First-hand feedback from Vietnamese steel plant | Bruks Siwertell
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Siwertell shipunloader unloading coal

First-hand feedback from Vietnamese steel plant

18 Jun 2019

First-hand feedback from Vietnamese steel plant

Long River’s first experience of operating a Siwertell ship unloader is going well. The Vietnam-based company, Long River Engineering Co Ltd, part of An Chi Invest, is operating and maintaining a notable pair of Siwertell ship unloaders for Formosa Ha Tinh Steel Corporation (FHS), owned by Formosa Petrochemical Corporation (FPC), and has done so since they were commissioned in 2016.

They are unique for two reasons, firstly because they represent a breakthrough change for the steel industry and secondly, they are the largest Siwertell ship unloaders delivered by Bruks Siwertell to date.


Turning the tide on tradition

Up until they were delivered, large steel plants have traditionally used the same unloading equipment for the iron ore and coking coal used in the steel production process, missing out on the efficiency gains that operating a Siwertell unloader offers. The world-class Ha Tinh steel plant in Vietnam’s Son Duong Port, now experiences these benefits first-hand.

“As long as there is coal on a vessel, the Siwertell continuous ship unloaders discharge it,” says Long River’s Vice Director, Nguyen Thanh Long.

When asked if the unloaders functioned exactly as anticipated when they began operations, Mr Long replied: “Yes, the unloaders have functioned well, as anticipated. Their performance is smooth and the efficiency of the Siwertell continuous ship unloader is good.”

“Their capabilities have now been proven in operation many times,” adds Per Hansson, Siwertell Contract Manager.

In addition to their primary function of handling the steel plant’s coking coal demands, the pair of rail-mounted Siwertell ST 940-DOB coal unloaders are also used to discharge thermal (steam) coal for Ha Tinh’s 2,150 MW power-generating plant.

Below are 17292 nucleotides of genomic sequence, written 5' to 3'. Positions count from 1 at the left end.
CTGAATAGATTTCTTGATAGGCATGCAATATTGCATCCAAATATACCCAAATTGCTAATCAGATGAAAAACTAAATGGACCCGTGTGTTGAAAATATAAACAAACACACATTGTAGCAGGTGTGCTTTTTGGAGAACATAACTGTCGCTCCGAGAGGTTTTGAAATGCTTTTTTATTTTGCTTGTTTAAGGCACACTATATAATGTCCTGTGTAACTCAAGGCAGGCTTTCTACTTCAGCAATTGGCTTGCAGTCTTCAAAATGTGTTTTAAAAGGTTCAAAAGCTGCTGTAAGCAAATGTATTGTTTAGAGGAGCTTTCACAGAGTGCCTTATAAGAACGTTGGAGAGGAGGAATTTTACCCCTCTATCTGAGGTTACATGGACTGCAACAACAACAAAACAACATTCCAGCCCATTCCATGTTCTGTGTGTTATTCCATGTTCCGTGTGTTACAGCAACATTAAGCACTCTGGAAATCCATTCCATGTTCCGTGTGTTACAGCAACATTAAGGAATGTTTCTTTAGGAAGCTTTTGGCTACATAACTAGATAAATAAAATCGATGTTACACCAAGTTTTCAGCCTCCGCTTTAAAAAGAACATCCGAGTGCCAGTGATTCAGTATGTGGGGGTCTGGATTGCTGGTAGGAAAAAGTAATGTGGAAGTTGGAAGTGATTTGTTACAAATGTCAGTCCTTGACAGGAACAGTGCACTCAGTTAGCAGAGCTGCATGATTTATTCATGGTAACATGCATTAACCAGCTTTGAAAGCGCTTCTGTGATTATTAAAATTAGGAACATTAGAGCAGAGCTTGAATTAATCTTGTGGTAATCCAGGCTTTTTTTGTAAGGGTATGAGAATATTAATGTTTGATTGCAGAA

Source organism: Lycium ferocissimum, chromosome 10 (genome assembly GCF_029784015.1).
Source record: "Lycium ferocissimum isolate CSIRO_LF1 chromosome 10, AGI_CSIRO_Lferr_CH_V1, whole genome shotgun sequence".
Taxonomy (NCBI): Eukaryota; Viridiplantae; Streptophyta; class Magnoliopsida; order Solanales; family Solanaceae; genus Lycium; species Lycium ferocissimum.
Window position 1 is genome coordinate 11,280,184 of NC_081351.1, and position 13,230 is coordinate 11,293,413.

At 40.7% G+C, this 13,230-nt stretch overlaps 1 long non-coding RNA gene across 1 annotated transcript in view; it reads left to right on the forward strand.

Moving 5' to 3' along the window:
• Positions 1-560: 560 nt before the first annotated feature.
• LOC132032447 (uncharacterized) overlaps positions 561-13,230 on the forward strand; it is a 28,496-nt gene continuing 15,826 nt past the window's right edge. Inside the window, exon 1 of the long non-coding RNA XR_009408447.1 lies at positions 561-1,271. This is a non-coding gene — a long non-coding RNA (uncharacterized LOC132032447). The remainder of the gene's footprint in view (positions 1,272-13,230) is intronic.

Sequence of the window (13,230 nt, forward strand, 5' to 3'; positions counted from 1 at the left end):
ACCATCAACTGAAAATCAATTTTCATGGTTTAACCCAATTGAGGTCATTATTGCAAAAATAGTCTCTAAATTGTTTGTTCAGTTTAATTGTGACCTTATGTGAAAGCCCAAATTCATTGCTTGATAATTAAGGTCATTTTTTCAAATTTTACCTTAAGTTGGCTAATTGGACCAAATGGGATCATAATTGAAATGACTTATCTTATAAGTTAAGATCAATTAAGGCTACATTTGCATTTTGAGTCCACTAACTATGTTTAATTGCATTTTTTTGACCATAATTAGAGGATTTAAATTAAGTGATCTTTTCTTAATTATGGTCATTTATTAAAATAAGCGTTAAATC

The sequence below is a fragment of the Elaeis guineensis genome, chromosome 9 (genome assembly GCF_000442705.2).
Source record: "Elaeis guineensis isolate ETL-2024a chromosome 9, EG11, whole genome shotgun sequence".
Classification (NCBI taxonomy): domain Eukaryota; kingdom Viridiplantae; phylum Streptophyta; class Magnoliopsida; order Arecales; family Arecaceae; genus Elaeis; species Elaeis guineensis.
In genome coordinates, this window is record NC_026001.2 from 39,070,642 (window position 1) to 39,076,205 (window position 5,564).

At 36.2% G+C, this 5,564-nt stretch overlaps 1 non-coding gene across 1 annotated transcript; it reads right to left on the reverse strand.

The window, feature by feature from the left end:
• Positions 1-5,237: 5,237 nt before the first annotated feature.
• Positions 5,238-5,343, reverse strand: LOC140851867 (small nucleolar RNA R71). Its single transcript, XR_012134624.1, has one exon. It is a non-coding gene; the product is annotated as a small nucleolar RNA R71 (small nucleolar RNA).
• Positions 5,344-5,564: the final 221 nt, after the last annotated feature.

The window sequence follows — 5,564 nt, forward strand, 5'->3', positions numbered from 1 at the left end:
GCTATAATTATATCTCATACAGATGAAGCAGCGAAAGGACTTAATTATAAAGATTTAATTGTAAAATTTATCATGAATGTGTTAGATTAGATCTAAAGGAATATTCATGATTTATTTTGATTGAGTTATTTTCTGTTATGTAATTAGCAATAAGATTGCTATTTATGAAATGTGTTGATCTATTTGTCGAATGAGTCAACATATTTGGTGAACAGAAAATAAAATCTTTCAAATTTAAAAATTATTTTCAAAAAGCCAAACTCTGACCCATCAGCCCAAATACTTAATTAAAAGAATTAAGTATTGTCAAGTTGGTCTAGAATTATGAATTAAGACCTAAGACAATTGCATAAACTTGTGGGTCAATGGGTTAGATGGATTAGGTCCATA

Currently, on average, each unloader runs for around 50 hours per week. In terms of their operating schedules, in February 2019, the total running time for one ship unloader had reached around 3,000 hours and the second unloader in the region of 2,600 hours.


Superior track record

“The main reason for FPC opting for this unique arrangement of dedicated coal unloaders was because of Siwertell’s superior track record for handling coal, and for the commercial advantages that it would deliver,” highlights Mr Hansson. “FPC trusts our judgment when it comes to material handling; we have mutual respect.

“From the outset, the company was quite clear of the benefits of our equipment used in this arrangement and our primary discussions for this project related to technical solutions and additions.

“I believe that the unloaders have proved to be as cost effective as anticipated and in light of experiences at Ha Tinh, I would anticipate that other steel producers will follow suit. The advantages are there in terms of flexibility and capacity, but most importantly from an environmental perspective. With dust and emissions eliminated with our totally enclosed conveyor system, we are not only an effective solution, but also a very green one.”


Passing performance criteria

Siwertell’s contract with FPC guaranteed a through-vessel capacity equal to 70 percent of the rated capacity, meaning a discharge rate of 1,680t/h per unloader, or 3,360t/h for both. On average it will take about 60 hours to unload a 200,000 dwt Capesize vessel.

The first vessel berthed at Son Duong port on the 22nd of February 2016. The discharge process started at 16:12 pm and by 17:12 pm the Siwertell unloaders had already passed the first two performance tests for rated capacity and power consumption in handling coal.